The media holds a lot of power and influence in forming perceptions in people’s minds. Unfortunately, due to the mainstream media’s heavy reliance on emphasising and regurgitating archetypes, stereotypes of Asians, and in particular, Asian women, often fall into polarised categories. We can be everything and nothing at once: the vengeful dragon lady, the cherubic virgin, and the mysterious temptress. The mainstream media has, throughout it’s yesteryear history, portrayed Asian females alongside a mass of contradictions. This makes it unsurprising that these stereotypes that the Western mind has on Asian females are ingrained in their subconscious. However in recent years, alternative media outlets and independent initiatives has called for a change in the way traditional media approach issues of race.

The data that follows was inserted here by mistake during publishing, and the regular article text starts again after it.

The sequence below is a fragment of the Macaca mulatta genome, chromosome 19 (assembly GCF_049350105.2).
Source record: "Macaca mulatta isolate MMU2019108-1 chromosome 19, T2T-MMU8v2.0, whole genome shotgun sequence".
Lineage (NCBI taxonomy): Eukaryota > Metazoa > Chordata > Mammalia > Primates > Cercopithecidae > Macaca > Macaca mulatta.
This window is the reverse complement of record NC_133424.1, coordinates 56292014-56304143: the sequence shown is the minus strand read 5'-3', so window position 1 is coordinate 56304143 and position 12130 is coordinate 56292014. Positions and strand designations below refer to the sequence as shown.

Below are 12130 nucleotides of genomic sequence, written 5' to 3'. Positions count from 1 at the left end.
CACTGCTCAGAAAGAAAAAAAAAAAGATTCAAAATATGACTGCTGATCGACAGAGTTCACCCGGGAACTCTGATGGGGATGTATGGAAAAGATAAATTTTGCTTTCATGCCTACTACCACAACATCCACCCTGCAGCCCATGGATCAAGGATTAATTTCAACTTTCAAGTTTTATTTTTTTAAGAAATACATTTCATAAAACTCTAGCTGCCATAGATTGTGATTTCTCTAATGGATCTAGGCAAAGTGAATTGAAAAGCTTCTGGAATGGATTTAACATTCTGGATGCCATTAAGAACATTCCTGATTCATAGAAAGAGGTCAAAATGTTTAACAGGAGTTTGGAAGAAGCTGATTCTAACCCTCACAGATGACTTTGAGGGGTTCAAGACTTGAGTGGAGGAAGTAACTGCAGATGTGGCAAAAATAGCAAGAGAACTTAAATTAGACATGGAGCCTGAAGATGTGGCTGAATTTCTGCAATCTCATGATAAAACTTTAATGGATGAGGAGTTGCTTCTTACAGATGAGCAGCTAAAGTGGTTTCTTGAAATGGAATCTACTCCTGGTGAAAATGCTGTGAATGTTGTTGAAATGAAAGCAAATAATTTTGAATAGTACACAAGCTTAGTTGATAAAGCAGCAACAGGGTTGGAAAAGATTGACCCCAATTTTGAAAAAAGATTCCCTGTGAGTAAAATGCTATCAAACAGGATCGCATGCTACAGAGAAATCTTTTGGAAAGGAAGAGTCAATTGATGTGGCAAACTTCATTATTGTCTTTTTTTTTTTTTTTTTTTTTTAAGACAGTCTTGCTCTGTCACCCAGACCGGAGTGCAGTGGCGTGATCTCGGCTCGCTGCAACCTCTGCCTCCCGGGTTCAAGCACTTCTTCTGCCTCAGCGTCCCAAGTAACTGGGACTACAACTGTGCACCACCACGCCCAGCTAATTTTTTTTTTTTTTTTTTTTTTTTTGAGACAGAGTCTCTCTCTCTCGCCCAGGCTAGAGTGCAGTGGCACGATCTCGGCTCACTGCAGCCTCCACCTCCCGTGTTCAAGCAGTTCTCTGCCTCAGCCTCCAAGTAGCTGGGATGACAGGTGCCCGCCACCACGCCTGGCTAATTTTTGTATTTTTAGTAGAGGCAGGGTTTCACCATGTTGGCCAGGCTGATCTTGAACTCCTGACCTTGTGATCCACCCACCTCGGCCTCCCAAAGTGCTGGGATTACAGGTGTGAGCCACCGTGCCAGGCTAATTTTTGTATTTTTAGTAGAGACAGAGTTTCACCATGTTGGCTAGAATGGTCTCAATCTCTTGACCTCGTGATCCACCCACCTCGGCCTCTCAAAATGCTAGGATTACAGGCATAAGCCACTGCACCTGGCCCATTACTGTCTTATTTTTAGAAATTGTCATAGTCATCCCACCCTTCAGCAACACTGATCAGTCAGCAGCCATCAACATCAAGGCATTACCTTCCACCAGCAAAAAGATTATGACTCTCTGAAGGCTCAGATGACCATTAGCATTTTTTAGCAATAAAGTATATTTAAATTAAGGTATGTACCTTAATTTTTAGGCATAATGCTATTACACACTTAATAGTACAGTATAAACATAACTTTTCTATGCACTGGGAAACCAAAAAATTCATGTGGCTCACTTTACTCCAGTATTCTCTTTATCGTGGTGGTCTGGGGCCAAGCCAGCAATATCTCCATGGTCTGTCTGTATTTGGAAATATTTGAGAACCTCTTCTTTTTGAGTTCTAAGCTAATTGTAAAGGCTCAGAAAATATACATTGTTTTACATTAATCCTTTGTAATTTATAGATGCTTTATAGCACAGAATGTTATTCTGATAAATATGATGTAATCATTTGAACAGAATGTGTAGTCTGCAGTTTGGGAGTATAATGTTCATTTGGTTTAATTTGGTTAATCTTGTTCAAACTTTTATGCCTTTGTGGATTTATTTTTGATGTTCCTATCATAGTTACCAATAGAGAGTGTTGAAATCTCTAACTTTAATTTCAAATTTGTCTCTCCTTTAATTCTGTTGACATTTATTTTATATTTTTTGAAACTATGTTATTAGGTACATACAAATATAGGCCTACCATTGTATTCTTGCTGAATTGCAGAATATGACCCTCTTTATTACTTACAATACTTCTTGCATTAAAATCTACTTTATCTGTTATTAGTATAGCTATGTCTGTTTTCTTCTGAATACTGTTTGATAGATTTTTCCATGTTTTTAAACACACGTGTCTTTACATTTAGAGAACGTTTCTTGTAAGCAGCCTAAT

How has it been working with other East Asian practitioners from all over the world? Have you had crossovers in your personal experiences of identity?

It has been rather encouraging and frankly, pretty empowering to connect with a community of Asian women around the world—be it practitioners or not. When it came to the work front, it was like a support system where we as creatives could express our ideas without any prohibitions. On the whole it was an experience that was both humbling and intimate, a process shared amongst contributors and our subjects.

Do you think self-publishing is a good platform for switching the narrative? How so?